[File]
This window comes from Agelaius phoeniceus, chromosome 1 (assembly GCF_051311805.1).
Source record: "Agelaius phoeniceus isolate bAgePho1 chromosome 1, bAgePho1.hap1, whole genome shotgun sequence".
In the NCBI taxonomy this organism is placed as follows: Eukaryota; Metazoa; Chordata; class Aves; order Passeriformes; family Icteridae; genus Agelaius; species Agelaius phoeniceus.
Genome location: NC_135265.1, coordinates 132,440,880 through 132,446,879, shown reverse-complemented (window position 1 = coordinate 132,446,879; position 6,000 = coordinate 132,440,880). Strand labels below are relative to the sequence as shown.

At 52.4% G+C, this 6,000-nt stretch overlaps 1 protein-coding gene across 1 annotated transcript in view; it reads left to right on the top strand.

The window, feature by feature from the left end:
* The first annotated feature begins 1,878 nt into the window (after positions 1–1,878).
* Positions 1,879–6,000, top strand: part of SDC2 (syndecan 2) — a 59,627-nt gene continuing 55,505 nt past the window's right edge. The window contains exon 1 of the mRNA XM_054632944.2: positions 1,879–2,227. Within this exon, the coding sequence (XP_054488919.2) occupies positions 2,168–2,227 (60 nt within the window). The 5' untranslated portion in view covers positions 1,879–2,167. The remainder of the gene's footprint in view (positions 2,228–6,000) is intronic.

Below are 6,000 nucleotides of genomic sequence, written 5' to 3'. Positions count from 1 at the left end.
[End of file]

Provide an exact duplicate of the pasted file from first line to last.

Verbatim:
This window comes from Agelaius phoeniceus, chromosome 1 (assembly GCF_051311805.1).
Source record: "Agelaius phoeniceus isolate bAgePho1 chromosome 1, bAgePho1.hap1, whole genome shotgun sequence".
In the NCBI taxonomy this organism is placed as follows: Eukaryota; Metazoa; Chordata; class Aves; order Passeriformes; family Icteridae; genus Agelaius; species Agelaius phoeniceus.
Genome location: NC_135265.1, coordinates 132,440,880 through 132,446,879, shown reverse-complemented (window position 1 = coordinate 132,446,879; position 6,000 = coordinate 132,440,880). Strand labels below are relative to the sequence as shown.

At 52.4% G+C, this 6,000-nt stretch overlaps 1 protein-coding gene across 1 annotated transcript in view; it reads left to right on the top strand.

The window, feature by feature from the left end:
* The first annotated feature begins 1,878 nt into the window (after positions 1–1,878).
* Positions 1,879–6,000, top strand: part of SDC2 (syndecan 2) — a 59,627-nt gene continuing 55,505 nt past the window's right edge. The window contains exon 1 of the mRNA XM_054632944.2: positions 1,879–2,227. Within this exon, the coding sequence (XP_054488919.2) occupies positions 2,168–2,227 (60 nt within the window). The 5' untranslated portion in view covers positions 1,879–2,167. The remainder of the gene's footprint in view (positions 2,228–6,000) is intronic.

Below are 6,000 nucleotides of genomic sequence, written 5' to 3'. Positions count from 1 at the left end.